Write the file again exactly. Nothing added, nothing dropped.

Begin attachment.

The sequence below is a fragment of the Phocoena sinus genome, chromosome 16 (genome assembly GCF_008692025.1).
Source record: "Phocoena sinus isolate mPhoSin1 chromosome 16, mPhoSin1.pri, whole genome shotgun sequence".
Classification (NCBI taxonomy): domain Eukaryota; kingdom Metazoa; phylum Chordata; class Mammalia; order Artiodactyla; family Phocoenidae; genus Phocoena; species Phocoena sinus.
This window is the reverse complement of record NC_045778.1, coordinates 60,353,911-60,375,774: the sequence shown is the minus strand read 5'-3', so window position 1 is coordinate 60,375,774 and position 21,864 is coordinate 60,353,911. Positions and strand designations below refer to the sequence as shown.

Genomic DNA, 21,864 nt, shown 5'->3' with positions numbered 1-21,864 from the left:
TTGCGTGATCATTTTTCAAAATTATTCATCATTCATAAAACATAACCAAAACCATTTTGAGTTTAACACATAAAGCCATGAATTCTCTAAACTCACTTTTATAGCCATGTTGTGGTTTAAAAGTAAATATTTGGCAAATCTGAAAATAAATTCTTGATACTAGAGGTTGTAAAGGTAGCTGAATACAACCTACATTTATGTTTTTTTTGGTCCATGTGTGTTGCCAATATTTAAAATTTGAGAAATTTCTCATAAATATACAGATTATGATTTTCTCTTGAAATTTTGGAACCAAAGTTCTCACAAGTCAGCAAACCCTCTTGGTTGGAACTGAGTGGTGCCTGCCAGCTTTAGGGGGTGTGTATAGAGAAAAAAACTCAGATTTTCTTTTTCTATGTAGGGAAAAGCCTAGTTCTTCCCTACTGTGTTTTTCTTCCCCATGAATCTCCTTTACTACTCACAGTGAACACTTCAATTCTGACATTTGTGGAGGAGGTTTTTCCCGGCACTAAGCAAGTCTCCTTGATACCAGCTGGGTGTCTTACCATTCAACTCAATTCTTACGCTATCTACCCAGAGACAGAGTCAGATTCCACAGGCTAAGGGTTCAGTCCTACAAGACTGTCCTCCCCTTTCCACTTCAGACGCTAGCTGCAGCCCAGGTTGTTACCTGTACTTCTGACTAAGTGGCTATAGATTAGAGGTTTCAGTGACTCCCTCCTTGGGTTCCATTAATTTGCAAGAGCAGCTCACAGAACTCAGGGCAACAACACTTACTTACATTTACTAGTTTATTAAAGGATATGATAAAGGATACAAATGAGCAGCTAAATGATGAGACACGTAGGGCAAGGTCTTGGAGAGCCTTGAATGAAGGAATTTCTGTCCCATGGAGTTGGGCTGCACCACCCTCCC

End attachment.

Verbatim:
The sequence below is a fragment of the Phocoena sinus genome, chromosome 16 (genome assembly GCF_008692025.1).
Source record: "Phocoena sinus isolate mPhoSin1 chromosome 16, mPhoSin1.pri, whole genome shotgun sequence".
Classification (NCBI taxonomy): domain Eukaryota; kingdom Metazoa; phylum Chordata; class Mammalia; order Artiodactyla; family Phocoenidae; genus Phocoena; species Phocoena sinus.
This window is the reverse complement of record NC_045778.1, coordinates 60,353,911-60,375,774: the sequence shown is the minus strand read 5'-3', so window position 1 is coordinate 60,375,774 and position 21,864 is coordinate 60,353,911. Positions and strand designations below refer to the sequence as shown.

Genomic DNA, 21,864 nt, shown 5'->3' with positions numbered 1-21,864 from the left:
TTGCGTGATCATTTTTCAAAATTATTCATCATTCATAAAACATAACCAAAACCATTTTGAGTTTAACACATAAAGCCATGAATTCTCTAAACTCACTTTTATAGCCATGTTGTGGTTTAAAAGTAAATATTTGGCAAATCTGAAAATAAATTCTTGATACTAGAGGTTGTAAAGGTAGCTGAATACAACCTACATTTATGTTTTTTTTGGTCCATGTGTGTTGCCAATATTTAAAATTTGAGAAATTTCTCATAAATATACAGATTATGATTTTCTCTTGAAATTTTGGAACCAAAGTTCTCACAAGTCAGCAAACCCTCTTGGTTGGAACTGAGTGGTGCCTGCCAGCTTTAGGGGGTGTGTATAGAGAAAAAAACTCAGATTTTCTTTTTCTATGTAGGGAAAAGCCTAGTTCTTCCCTACTGTGTTTTTCTTCCCCATGAATCTCCTTTACTACTCACAGTGAACACTTCAATTCTGACATTTGTGGAGGAGGTTTTTCCCGGCACTAAGCAAGTCTCCTTGATACCAGCTGGGTGTCTTACCATTCAACTCAATTCTTACGCTATCTACCCAGAGACAGAGTCAGATTCCACAGGCTAAGGGTTCAGTCCTACAAGACTGTCCTCCCCTTTCCACTTCAGACGCTAGCTGCAGCCCAGGTTGTTACCTGTACTTCTGACTAAGTGGCTATAGATTAGAGGTTTCAGTGACTCCCTCCTTGGGTTCCATTAATTTGCAAGAGCAGCTCACAGAACTCAGGGCAACAACACTTACTTACATTTACTAGTTTATTAAAGGATATGATAAAGGATACAAATGAGCAGCTAAATGATGAGACACGTAGGGCAAGGTCTTGGAGAGCCTTGAATGAAGGAATTTCTGTCCCATGGAGTTGGGCTGCACCACCCTCCC